Residents want the air quality in their village to be closely monitored following the approval of a waste recycling plant.
The site at Cwmfelinfach, Caerphilly county, would turn thousands of tonnes of waste, that would normally go into landfill, into fuel.
Natural Resources Wales (NRW) insisted “robust” evidence showed there would not be “significant” harm to residents’ health.
But many still believe nitrogen dioxide levels will be too high.
Hazrem Environmental is behind the venture at Nine Mile Point. It was originally refused a permit by NRW, but it later dropped its opposition after new technical information came to light.
John Wheadon, Permitting Service Manager from NRW, said: “The planning inspector found that our evidence was both robust and reliable and convincingly demonstrated that the facility can operate without significant harm to the health of people in the area.”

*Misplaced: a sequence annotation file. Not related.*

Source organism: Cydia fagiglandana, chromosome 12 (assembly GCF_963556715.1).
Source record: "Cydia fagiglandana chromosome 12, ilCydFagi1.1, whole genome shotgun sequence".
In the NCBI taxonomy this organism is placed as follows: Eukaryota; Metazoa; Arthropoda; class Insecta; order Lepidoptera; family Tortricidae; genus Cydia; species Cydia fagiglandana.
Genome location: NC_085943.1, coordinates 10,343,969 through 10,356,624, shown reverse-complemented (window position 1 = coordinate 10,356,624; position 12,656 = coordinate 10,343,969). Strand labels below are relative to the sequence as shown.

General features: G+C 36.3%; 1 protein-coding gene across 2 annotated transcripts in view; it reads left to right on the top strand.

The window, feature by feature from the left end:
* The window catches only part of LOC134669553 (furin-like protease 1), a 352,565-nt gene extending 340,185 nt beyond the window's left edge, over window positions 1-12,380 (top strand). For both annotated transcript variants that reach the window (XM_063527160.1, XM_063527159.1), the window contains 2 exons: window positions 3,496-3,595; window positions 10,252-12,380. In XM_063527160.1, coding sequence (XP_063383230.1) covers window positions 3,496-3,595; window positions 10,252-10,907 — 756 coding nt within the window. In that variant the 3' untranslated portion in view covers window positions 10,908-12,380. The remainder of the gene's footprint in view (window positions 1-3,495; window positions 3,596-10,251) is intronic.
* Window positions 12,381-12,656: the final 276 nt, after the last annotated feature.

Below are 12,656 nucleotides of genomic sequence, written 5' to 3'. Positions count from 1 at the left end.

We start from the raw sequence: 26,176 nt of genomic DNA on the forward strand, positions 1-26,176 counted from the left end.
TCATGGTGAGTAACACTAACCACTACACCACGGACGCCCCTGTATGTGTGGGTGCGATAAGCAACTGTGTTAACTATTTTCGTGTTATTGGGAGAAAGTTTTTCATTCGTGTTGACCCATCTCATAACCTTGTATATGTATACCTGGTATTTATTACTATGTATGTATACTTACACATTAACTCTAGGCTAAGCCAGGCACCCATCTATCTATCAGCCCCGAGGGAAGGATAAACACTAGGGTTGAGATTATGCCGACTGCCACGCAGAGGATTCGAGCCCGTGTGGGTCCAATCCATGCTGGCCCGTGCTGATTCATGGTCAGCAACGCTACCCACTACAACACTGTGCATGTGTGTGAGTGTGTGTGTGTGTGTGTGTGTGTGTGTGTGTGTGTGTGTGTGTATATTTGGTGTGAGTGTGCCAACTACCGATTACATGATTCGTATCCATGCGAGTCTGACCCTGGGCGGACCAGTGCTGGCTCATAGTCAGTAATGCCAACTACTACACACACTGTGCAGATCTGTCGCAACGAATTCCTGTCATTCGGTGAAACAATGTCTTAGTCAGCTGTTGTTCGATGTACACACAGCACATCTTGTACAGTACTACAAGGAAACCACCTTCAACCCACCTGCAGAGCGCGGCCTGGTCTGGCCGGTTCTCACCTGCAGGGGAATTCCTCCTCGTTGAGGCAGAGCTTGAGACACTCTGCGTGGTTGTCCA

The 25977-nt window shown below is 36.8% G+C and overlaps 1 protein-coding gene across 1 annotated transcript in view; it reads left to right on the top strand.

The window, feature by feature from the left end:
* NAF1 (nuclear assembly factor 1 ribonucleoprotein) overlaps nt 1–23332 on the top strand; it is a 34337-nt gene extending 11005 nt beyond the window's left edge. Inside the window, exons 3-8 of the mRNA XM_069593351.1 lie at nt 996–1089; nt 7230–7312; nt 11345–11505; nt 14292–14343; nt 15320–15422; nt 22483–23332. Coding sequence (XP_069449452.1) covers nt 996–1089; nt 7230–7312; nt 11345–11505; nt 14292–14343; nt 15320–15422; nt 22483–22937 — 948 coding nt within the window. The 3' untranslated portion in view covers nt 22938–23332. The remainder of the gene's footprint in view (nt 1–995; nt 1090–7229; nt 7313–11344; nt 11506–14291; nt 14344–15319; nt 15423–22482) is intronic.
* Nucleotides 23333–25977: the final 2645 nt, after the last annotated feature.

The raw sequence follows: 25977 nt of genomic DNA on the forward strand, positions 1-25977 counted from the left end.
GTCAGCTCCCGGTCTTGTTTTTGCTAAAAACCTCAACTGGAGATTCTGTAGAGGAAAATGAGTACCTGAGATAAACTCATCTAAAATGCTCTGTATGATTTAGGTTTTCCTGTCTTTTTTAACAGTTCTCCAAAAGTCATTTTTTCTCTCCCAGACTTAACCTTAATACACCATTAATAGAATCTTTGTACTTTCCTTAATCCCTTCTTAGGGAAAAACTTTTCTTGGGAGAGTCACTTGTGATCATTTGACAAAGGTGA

However, some residents are still not satisfied, and campaigners want AMs to monitor possible incidents of air pollution.
Campaigner Alan Sharpe, from Lower Sirhowy Valley Residents Group, said: “It’s been a mining community for many years and we still suffer from a considerable amount of chest conditions.
“There are many ex-miners now to this day who are suffering from shortness of breath.”
Philippa Marsden, Labour councillor for Ynysddu, said: “It’s our health. It’s us that are going to be impacted and our future generations in terms of health.”
Chris Evans, Labour MP for Islwyn, said: “We don’t want these waste transfer stations coming into our valleys. I’m deeply concerned that nitrous gases will be pumped into the area and I’m deeply concerned.”
Hazrem Environmental was unavailable for comment.